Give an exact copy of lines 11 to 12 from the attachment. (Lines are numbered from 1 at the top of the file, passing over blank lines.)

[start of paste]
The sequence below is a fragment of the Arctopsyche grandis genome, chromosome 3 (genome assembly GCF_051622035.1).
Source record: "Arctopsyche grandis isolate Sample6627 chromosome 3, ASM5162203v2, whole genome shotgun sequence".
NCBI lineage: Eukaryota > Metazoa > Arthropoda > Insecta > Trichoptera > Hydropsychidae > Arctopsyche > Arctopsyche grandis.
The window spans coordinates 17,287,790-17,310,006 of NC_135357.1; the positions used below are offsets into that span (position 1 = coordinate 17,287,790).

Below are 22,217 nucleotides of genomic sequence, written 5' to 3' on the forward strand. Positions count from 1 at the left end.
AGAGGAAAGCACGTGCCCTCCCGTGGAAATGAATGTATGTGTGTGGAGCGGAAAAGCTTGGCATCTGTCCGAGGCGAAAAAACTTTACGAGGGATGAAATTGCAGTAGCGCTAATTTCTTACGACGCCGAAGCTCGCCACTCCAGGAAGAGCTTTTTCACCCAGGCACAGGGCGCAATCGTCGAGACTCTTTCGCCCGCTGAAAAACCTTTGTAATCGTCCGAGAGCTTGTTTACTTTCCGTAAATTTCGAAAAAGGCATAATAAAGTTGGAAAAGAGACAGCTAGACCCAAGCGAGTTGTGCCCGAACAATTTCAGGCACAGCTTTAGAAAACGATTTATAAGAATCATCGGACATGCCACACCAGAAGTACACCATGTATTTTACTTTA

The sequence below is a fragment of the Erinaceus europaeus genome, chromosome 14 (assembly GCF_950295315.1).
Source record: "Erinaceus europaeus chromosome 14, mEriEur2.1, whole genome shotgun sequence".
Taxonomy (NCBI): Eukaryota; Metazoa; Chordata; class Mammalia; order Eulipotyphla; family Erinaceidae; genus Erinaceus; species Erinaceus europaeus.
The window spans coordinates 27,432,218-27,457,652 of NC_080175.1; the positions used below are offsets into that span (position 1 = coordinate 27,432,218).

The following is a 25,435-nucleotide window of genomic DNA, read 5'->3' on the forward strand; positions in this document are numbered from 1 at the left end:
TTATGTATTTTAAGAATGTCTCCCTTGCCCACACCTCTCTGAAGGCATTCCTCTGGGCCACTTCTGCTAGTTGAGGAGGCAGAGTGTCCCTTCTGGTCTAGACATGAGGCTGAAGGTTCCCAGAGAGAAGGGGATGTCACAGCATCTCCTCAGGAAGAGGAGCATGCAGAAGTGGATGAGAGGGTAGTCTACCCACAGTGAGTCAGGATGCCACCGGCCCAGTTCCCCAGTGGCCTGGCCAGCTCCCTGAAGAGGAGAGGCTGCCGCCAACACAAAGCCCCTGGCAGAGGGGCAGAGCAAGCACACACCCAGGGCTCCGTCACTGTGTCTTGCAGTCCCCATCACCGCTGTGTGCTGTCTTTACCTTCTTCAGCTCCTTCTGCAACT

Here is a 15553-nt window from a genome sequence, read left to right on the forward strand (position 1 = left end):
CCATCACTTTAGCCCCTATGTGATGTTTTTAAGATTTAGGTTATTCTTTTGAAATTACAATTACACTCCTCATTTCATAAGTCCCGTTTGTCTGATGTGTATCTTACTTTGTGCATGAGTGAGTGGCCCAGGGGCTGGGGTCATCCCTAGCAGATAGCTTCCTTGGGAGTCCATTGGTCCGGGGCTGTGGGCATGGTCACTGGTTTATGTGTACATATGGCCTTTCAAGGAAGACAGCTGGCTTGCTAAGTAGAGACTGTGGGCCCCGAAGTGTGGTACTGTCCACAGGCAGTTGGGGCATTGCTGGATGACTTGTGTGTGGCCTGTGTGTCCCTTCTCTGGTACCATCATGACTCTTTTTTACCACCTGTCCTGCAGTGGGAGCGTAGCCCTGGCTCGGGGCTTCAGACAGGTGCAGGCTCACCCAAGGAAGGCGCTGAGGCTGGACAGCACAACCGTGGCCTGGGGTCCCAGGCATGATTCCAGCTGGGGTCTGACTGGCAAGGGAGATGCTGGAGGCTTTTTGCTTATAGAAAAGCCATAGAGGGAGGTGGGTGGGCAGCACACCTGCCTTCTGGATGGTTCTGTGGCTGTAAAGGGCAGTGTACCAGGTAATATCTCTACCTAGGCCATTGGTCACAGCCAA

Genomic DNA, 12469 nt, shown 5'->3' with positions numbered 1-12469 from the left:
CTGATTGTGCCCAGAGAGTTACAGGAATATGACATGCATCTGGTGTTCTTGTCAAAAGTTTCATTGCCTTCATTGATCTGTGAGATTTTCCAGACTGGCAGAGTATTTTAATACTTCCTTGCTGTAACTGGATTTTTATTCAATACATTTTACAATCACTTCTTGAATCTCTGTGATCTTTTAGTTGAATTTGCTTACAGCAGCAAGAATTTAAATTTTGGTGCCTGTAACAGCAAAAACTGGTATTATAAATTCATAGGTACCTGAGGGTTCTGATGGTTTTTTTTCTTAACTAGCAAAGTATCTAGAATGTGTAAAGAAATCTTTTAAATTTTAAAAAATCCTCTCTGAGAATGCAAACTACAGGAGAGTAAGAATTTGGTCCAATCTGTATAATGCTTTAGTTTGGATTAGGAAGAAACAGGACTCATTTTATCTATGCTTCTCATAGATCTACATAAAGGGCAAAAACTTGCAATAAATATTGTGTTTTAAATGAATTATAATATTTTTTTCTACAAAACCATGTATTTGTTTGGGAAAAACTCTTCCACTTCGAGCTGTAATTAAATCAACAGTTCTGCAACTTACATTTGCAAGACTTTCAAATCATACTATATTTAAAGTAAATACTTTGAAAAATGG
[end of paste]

The following is a 25,435-nucleotide window of genomic DNA, read 5'->3' on the forward strand; positions in this document are numbered from 1 at the left end:
TTATGTATTTTAAGAATGTCTCCCTTGCCCACACCTCTCTGAAGGCATTCCTCTGGGCCACTTCTGCTAGTTGAGGAGGCAGAGTGTCCCTTCTGGTCTAGACATGAGGCTGAAGGTTCCCAGAGAGAAGGGGATGTCACAGCATCTCCTCAGGAAGAGGAGCATGCAGAAGTGGATGAGAGGGTAGTCTACCCACAGTGAGTCAGGATGCCACCGGCCCAGTTCCCCAGTGGCCTGGCCAGCTCCCTGAAGAGGAGAGGCTGCCGCCAACACAAAGCCCCTGGCAGAGGGGCAGAGCAAGCACACACCCAGGGCTCCGTCACTGTGTCTTGCAGTCCCCATCACCGCTGTGTGCTGTCTTTACCTTCTTCAGCTCCTTCTGCAACT